Tuesday, April 8, 2014

Ghana - part one

Entering Ghana was another easy border-crossings or maybe I got used to the procedures already? For the first time we were asked to show our yellow-fever cards to a nurse at the health check. A “friendly” helper approached and showed me which building to go next (well that was clear even without him). Anyway he advised to go straight to the big boss. He pointed at the person and stayed suddenly clearly back like he would be in the room with me by accident. Big boss is always a good advise, so I went to the boss and the boss started to fill out the carnets. When I told him that we also have dogs he instantly asked whether I import a gun. WTF? Well it took me a moment to think and realize that other people might have come here with guns and hunting dogs.

Suddenly my new friend appeared again and he was so eager to call the Vet! Yes, for the first time on our travels a Vet was called to see the dogs and read their papers. Ok – West African style. I took out one dog at the time from the sidecar and presented her to the Vet. He looked at each girl with a respectful distance of about 1 meter, nodded and was obviously happy to see our dogs. After that we went inside his office on the opposite side of the street from the customs building and he looked at the three passports. Some minutes later he said “thank you” and I could go on with the customs issues. I think he was a muslim due to the praying carpet on the floor. I really would like to know what went through his head that moment. Customs was done, carnets stamped and my friend was hoping that I change some money – sorry my friend, I had already done that and I started my bike.

We stayed in the first bigger village after the border-crossing. We found a nice looking and cheap lodge – only 20 GHS (about 6 EUR). It was quite comfortable and lucky us the electricity came back when it got dark. Water was from the big barrel in the room and drinking water from another dwell some 50m away from the hotel. The owner was nice and we had a small talk until he asked that we give him one dog. “F*** OFF GUY” I thought! There were at least 3 stray dogs around the house. Take on of them and provide that dog with love and care. After that I simply ignored him and his blablabla...
A typical boutique - just like that - in the village.
It was Saturday we were in Tamale and the clock showed it was 1300. We rode only about 200km but we were ready to escape from the heat. We headed towards a lodge with free Wifi which advertisement signs we had seen at the main street. The room had air-conditioning and costed already 20 EUR, but seemed like a fair price for one night to cool down. Once more when we asked about the dogs, they said no problem, they can sleep inside the yard. We answered “No, they come with us inside the room”. He was not very pleased but accepted us anyway. When I took girls out for their evening business, he sat there and here are the highlights of our following dialogue:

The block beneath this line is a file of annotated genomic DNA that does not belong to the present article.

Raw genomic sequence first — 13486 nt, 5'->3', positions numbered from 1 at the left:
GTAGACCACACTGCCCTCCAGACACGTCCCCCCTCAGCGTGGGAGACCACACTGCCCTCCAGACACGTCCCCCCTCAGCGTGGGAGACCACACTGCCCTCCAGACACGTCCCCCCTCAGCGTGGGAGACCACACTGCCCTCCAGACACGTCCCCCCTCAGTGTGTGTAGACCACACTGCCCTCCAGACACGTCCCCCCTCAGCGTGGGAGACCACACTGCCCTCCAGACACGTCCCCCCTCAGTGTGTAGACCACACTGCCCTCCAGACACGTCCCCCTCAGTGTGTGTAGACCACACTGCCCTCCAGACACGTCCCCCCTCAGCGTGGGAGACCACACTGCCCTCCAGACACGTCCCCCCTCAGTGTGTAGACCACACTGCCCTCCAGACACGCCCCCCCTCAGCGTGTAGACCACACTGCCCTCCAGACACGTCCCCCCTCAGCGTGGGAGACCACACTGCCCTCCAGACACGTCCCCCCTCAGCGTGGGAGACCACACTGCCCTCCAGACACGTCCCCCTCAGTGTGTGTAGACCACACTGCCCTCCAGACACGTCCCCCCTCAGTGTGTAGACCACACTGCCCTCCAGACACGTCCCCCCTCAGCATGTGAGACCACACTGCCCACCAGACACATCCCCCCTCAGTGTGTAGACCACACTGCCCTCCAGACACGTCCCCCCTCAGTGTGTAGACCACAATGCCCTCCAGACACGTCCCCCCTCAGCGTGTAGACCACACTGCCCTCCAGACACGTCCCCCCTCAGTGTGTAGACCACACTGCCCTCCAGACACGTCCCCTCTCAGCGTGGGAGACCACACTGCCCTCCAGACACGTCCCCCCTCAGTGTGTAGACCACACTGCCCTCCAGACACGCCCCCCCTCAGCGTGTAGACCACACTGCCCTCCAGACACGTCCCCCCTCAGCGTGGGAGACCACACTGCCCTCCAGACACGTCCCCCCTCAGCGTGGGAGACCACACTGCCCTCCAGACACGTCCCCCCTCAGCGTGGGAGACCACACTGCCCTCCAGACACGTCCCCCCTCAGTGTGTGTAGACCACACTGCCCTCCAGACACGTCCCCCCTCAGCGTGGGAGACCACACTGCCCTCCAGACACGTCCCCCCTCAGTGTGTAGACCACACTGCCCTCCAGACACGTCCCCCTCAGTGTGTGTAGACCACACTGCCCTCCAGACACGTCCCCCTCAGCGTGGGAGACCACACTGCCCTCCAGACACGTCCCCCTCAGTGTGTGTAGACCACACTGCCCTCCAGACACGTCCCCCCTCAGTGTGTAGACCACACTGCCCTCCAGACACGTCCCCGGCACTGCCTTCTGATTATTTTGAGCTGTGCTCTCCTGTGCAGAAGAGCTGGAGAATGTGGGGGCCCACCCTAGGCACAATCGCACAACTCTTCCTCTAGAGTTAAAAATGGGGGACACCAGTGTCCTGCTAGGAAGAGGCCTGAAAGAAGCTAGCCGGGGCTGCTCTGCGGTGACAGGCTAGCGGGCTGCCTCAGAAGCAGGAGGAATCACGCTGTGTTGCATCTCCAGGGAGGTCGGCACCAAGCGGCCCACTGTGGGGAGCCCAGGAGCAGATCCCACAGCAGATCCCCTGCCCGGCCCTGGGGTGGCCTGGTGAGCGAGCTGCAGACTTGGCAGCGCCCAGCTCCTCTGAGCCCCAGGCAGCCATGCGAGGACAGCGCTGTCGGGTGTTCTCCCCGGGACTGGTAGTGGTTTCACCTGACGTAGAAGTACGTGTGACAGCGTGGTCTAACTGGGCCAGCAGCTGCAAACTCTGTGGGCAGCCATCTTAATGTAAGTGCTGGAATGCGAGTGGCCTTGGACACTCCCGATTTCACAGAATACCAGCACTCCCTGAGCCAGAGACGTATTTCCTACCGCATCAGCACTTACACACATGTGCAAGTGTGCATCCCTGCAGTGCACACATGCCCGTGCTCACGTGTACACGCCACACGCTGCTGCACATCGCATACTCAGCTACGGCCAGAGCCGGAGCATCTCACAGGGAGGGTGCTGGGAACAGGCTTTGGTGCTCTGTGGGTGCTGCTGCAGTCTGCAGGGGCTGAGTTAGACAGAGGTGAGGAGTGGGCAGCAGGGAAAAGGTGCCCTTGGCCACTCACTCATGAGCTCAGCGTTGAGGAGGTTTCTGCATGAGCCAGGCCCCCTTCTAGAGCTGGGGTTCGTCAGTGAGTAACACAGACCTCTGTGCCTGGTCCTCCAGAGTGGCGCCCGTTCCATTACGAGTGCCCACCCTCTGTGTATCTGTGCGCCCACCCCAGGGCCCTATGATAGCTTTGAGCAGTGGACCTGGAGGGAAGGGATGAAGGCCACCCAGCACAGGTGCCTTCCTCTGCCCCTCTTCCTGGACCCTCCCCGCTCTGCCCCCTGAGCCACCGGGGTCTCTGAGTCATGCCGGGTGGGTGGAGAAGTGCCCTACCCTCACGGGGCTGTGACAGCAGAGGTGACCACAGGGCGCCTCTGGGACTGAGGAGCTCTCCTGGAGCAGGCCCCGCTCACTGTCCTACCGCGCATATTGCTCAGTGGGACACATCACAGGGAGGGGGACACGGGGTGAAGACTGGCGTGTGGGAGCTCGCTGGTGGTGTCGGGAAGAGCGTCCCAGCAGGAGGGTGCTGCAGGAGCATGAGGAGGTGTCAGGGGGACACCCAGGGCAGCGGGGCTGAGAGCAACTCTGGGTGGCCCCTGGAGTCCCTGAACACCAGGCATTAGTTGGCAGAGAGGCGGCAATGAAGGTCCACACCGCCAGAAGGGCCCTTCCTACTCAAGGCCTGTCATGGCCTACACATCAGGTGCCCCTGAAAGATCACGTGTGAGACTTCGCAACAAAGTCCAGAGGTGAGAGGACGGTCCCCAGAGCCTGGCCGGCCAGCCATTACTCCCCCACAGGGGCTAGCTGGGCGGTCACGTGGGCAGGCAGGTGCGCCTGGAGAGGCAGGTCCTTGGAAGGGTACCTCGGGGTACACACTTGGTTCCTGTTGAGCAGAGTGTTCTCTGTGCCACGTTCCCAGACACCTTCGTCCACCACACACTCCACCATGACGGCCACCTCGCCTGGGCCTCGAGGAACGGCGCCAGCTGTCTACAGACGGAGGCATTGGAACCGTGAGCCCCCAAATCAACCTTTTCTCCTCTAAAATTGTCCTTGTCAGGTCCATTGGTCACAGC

Manager: Now you take them out for shit?
  Me: Yes.
Manager: And now they will not poo or pee in the room until morning.
  Me: No, they won't.
Manager: Aaaaahhh ... and they have eaten?
  Me: Yes, they have.

Discussion went on about Ulpu's age and where is her mother and so on, then I had enough and said friendly goodnight. I could not say for sure, but it appeared that none of the locals had their dogs inside the house and the plain idea of letting dogs inside sounded like an alien idea. They also seemed to be astonished that we took our dogs for a walk several times a day.   This is of course also the case in many homes in Europe, dogs are only kept outside, never inside and kept as guardian dogs. Even then dog owners walk their dogs at least once in a while.

The road to Kintampo was boring as the days before and with the usual potholes. I noticed that up to now, we had trouble to find “what-I-call-nice” streets. The majority of the roads we rode in Africa so far were either major roads (red in “Reise-know-how” map) with the corresponding traffic in sometimes good and sometimes bad conditions or the roads are more like trials (white or dashed grey) and by far not enjoyable for us at all. Those trial roads are maybe fun with a lightweight solo bike (like the Chinese Super-K or so) but not for my rather heavy sidecar and Skippy with her Suzi. The “golden middle” has been missing (yellow roads) most of the time.

We stayed two nights in St. Michael's hotel. It was a sweet set-up of rooms, our room had air-conditioning and things were working most of the time. Since I had enough of those internet problems, I finally bought me a USB modem. Yeah – internet, here we come back :D
What an enjoyment to browse internet when I want and with speed!
Parking in front of the room.
Chicken everywhere!
The place also had its own plantain tree...
as well as cocoa tree.
Where there are chicken there are roosters.
A typical truck with a lot of pollution. The downside of using very old vehicles and no inspections.

Please charge my battery too :)
Shopping street with boutiques for oils and car parts,
and grills.
 Between Kintampo and Kumasi was the Boabeng-Fiema Monkey Sanctuary. I felt like seeing some monkeys and we decided to visit this place on our way to Kumasi. The road towards the sanctuary was rather ok (white road) with one really bad spot. I made it, Skippy fell. The mirror came off from the gas-handle (not where it should come off!), the helmet-camera holder was breaking the plastic cover on its fixing point and such. Skippy was pissed because it was my fault since I wanted to go to the sanctuary – I rest my case.

The sanctuary was ok-ish. First they were very keen on getting our money. The guided tour takes 45+ minutes and takes you through some very nice pieces of forest and most likely the village. The guide picked me up from the registration office and he told me the story as we walked along. They had two kinds of monkeys there. They were both very cute and the one kind was coming closer to us whereas the other stayed away in the trees. We were lucky to see the latter one at all as it might be that they hide very well from the tourists. The guide dragged me to a souvenir shop in the village – sorry no souvenirs for me. It was nice to see those little fellows bouncing around without cages around them. According to the story, the monkeys come every day in the morning and evening to the village to feast and you better hide your food or it will be gone ;)